Oblivious to her surroundings (a crowded boarding area in the Philly airport), the woman seated across from me loudly informed her husband in clear and unmistakable terms, exactly what she expected from him. “Your job is to make me happy.” “Your only job,” she continued, adding a little oomph for emphasis “is to make me happy. It is not my job to make you happy.”
Judging by the blank look on the husband’s non-reactive face and his utter lack of acknowledgement that she was even speaking to him, I gathered this was not a newsflash. By the looks of their worn-out elderly faces, I imagined he had heard this directive hundreds of times, probably for decades.
With the hundreds of commandments given to us in the Torah that seemingly regulate our every move – in order to serve God – one could conclude that God’s essential message to the Jewish could sound like the wife in the airport. “Listen up people. Your job is to make Me happy. Your only job is to make Me happy. It is not My job to make you happy.” One could kinda get that feeling – right? It’s not that much of a stretch. But it would be wrong.
Previously in the story-line, we did the sin of the Golden Calf (not good). But then we were forgiven and we faithfully built the Tabernacle (good), which became the vehicle for the Divine Presence of God to connect with the Jewish people (really good). But now, in this week’s Torah portion, Tzav, God is instructing Moses about the sacrificial offerings that the Jewish people will have to bring to atone for their sins – their future sins. The ones they haven’t committed – yet.
Wait a minute. This seems rather dis-affirming, doesn’t it? Imagine getting married and before you even check into your hotel on your honeymoon, you have to sit down for a lecture on conflict resolution, fair fighting and how to appease your spouse?
Things were just getting back on track with God. Couldn’t we, as the Jewish people, just relax and enjoy our honeymoon a little while before being told about how we should atone for our sins – our future sins, that is? Does God really have to rub in the fact that making mistakes is inevitable? Did God really have to ruin the moment of reunification with this “buzz-kill”?
By repairing our relationship with God, we will repair our relationship with everyone and everything around us.
Here comes the simple truth. You – and every other person on the planet – make mistakes, and you will continue to make mistakes until you are either dead, or you lack capacity. Making mistakes is simply wired into the very mechanism of creation.
So here’s another simple truth. You “make” mistakes; however, you yourself are not the mistake. And that’s what Tzav is all about – where God is laying was out the process of growth, and teaching us about the “right of repair”. Marriage expert, John Gottman, often talks about how a key factor in protecting marriages against divorce is for couples to learn the art of the repair attempt, because it stops negativity from escalating, and it corrects a couple from heading off course.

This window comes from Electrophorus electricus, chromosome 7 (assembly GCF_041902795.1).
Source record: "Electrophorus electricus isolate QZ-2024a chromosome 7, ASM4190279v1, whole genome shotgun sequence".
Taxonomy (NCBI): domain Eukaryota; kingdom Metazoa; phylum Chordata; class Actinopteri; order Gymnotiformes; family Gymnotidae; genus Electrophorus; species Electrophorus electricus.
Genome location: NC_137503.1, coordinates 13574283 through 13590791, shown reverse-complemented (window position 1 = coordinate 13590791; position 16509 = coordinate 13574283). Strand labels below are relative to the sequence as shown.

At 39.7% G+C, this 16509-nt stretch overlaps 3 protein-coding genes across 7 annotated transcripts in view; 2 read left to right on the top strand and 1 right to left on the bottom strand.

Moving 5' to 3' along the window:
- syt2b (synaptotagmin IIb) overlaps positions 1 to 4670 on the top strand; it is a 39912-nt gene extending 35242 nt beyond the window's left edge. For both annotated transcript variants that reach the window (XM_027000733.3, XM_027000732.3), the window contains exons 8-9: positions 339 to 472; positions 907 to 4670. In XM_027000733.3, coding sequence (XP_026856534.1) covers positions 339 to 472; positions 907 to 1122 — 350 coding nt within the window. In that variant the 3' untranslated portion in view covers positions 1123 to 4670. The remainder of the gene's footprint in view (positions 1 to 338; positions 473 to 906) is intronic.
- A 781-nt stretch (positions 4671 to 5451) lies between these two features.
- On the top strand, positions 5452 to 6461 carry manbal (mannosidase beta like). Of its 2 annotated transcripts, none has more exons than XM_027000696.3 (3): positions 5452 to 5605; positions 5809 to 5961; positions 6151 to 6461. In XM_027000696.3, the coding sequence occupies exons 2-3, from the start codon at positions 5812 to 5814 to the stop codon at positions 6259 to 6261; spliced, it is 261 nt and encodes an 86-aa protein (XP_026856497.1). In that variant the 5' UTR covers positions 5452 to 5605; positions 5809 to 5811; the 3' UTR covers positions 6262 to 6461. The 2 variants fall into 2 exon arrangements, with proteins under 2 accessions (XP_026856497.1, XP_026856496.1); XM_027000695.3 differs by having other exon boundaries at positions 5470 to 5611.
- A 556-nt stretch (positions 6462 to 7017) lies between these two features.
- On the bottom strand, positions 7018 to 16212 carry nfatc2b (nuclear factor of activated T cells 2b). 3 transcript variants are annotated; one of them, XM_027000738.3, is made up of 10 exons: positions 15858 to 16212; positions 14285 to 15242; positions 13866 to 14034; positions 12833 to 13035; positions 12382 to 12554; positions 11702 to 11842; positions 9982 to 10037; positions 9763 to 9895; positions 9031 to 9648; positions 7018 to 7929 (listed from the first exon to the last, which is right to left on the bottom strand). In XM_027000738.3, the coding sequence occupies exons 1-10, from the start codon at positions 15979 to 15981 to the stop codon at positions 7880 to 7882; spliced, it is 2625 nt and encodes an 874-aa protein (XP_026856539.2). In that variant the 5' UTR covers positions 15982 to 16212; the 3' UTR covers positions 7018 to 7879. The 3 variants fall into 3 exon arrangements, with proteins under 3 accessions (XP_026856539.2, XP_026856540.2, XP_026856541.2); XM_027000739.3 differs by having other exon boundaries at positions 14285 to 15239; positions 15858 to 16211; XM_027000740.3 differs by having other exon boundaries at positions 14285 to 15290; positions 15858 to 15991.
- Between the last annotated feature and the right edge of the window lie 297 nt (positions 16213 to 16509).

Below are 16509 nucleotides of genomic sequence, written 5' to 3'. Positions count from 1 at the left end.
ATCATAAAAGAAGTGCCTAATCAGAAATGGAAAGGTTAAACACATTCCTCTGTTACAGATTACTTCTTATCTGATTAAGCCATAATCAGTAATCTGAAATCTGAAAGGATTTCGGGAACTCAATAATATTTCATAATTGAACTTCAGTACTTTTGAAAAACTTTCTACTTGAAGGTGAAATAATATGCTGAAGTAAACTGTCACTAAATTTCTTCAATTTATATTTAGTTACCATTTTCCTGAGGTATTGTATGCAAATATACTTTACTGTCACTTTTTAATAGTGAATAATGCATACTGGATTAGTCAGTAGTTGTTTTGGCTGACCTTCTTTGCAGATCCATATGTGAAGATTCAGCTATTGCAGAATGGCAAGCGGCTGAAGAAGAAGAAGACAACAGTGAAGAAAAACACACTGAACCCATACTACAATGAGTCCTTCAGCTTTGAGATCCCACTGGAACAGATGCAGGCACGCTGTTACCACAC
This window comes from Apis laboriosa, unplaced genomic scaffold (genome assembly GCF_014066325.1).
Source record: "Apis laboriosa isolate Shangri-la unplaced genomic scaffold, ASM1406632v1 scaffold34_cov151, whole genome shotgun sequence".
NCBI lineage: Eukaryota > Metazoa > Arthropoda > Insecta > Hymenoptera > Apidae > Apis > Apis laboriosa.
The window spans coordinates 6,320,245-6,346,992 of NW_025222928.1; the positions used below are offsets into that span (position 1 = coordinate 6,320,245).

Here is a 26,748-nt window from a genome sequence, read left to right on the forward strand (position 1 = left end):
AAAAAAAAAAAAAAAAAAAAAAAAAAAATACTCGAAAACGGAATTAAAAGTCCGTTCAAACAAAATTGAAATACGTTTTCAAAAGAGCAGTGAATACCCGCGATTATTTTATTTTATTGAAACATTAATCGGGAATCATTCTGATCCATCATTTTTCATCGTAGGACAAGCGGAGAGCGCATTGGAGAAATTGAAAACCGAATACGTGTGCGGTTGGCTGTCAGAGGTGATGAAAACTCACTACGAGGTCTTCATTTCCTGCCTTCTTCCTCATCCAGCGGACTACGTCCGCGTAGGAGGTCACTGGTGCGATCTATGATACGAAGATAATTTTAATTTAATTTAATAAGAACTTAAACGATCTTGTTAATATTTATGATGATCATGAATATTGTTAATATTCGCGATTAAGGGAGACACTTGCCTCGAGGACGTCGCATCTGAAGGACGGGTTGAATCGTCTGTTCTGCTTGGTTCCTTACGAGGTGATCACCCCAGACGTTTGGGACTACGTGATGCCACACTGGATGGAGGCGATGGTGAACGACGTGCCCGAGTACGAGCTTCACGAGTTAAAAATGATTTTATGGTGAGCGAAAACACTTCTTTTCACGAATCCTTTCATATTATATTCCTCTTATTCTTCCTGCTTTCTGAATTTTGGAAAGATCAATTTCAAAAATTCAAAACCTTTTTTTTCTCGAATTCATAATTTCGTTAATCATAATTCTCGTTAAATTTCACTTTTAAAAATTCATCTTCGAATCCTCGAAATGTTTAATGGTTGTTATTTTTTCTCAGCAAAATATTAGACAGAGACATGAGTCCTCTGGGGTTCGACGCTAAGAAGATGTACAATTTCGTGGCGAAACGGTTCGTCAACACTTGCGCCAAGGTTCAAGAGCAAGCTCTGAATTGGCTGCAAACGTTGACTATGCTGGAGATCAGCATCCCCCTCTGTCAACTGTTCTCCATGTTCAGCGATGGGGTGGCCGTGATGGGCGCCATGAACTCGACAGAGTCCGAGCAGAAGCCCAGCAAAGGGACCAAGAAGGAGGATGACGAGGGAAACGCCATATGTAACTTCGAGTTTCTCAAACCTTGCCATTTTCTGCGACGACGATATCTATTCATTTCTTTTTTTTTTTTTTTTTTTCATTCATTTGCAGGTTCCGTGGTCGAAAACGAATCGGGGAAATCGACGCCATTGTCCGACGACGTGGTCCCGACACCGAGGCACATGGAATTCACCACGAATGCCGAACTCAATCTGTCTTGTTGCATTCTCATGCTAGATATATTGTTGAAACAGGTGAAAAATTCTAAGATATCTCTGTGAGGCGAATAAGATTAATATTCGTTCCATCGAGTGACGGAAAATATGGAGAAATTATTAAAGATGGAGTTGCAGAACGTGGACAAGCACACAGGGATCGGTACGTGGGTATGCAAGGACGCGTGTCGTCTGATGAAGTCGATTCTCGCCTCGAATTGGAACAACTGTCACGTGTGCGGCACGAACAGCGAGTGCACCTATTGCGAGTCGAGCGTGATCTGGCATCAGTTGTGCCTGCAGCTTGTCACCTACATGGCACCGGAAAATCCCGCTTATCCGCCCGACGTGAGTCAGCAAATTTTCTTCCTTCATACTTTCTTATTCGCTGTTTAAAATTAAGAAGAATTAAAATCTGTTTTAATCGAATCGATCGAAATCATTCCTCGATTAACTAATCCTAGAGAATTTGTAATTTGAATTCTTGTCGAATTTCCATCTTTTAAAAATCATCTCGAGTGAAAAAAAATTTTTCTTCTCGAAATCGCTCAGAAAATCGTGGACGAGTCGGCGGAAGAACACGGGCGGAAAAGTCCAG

So too, the laws of the sacrifices gave us a way to process mistakes, to correct and rectify ourselves so that we could repair and restore our connection with God. We needed to know that from the onset, or else we could get lost in self-condemnation, blame and shame. Otherwise we could hyper-focus on our mistakes, and think we are beyond repair, which leads to disconnection. Or we could focus our anger outwards and get caught in a downward negativity spiral.
And that kind of truth, that amazing gift, can’t wait to be told. God was telling us something about fundamental human nature and relationships. We needed to understand that we are not perfect and that we will certainly make mistakes – but the relationship will endure nevertheless! We need to be able to take risks, to be vulnerable and to be authentic; otherwise we can become paralyzed by the constraints of perfectionism, which is a life-crippling syndrome.
In this week’s Torah portion, God also instructs us to keep lit an eternal flame. Providing the means to process and metabolize and move through our errors is the vehicle for growth, and it frees us to maintain our connection with that which is eternal – our connection to G-d and to our own inner flame.
What God is really telling us, is that our job, our only job is to connect with God, and in so doing, we will be connected with our truest, deepest selves. Appreciating the critical difference between making a mistake and being a mistake, and utilizing the “right of repair” will help get you back on track with keeping lit the eternal flame of your soul, and living into your life’s true mission.